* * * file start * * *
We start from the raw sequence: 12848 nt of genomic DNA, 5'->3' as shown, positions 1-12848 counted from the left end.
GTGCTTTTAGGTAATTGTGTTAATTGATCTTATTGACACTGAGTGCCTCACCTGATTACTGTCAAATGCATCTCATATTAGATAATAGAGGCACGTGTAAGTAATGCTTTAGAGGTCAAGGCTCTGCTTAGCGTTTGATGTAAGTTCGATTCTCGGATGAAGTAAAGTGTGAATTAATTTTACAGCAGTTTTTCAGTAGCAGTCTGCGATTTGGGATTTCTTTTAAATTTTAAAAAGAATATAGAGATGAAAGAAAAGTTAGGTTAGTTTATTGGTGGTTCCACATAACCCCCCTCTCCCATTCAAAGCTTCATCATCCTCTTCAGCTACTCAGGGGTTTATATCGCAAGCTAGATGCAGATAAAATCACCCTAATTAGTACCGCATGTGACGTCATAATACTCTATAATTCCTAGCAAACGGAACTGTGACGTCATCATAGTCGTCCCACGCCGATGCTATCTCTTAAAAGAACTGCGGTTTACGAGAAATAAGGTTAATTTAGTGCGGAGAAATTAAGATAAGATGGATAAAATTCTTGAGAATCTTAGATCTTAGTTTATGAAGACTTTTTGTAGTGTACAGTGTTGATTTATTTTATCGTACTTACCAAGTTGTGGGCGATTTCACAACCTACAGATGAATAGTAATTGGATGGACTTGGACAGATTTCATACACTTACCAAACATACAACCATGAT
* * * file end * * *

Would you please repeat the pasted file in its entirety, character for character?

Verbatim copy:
We start from the raw sequence: 12848 nt of genomic DNA, 5'->3' as shown, positions 1-12848 counted from the left end.
GTGCTTTTAGGTAATTGTGTTAATTGATCTTATTGACACTGAGTGCCTCACCTGATTACTGTCAAATGCATCTCATATTAGATAATAGAGGCACGTGTAAGTAATGCTTTAGAGGTCAAGGCTCTGCTTAGCGTTTGATGTAAGTTCGATTCTCGGATGAAGTAAAGTGTGAATTAATTTTACAGCAGTTTTTCAGTAGCAGTCTGCGATTTGGGATTTCTTTTAAATTTTAAAAAGAATATAGAGATGAAAGAAAAGTTAGGTTAGTTTATTGGTGGTTCCACATAACCCCCCTCTCCCATTCAAAGCTTCATCATCCTCTTCAGCTACTCAGGGGTTTATATCGCAAGCTAGATGCAGATAAAATCACCCTAATTAGTACCGCATGTGACGTCATAATACTCTATAATTCCTAGCAAACGGAACTGTGACGTCATCATAGTCGTCCCACGCCGATGCTATCTCTTAAAAGAACTGCGGTTTACGAGAAATAAGGTTAATTTAGTGCGGAGAAATTAAGATAAGATGGATAAAATTCTTGAGAATCTTAGATCTTAGTTTATGAAGACTTTTTGTAGTGTACAGTGTTGATTTATTTTATCGTACTTACCAAGTTGTGGGCGATTTCACAACCTACAGATGAATAGTAATTGGATGGACTTGGACAGATTTCATACACTTACCAAACATACAACCATGAT